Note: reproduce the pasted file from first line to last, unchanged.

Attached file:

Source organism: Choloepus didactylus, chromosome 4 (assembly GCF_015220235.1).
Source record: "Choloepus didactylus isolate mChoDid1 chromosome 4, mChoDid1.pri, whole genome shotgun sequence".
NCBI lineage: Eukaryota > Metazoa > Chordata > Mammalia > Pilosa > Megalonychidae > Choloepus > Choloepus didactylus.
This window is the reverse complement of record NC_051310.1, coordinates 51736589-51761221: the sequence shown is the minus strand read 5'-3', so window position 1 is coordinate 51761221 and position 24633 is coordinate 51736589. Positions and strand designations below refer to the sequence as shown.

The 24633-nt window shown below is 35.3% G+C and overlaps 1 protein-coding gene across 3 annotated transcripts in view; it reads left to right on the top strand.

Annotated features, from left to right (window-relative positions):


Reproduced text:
Source organism: Choloepus didactylus, chromosome 4 (assembly GCF_015220235.1).
Source record: "Choloepus didactylus isolate mChoDid1 chromosome 4, mChoDid1.pri, whole genome shotgun sequence".
NCBI lineage: Eukaryota > Metazoa > Chordata > Mammalia > Pilosa > Megalonychidae > Choloepus > Choloepus didactylus.
This window is the reverse complement of record NC_051310.1, coordinates 51736589-51761221: the sequence shown is the minus strand read 5'-3', so window position 1 is coordinate 51761221 and position 24633 is coordinate 51736589. Positions and strand designations below refer to the sequence as shown.

The 24633-nt window shown below is 35.3% G+C and overlaps 1 protein-coding gene across 3 annotated transcripts in view; it reads left to right on the top strand.

Annotated features, from left to right (window-relative positions):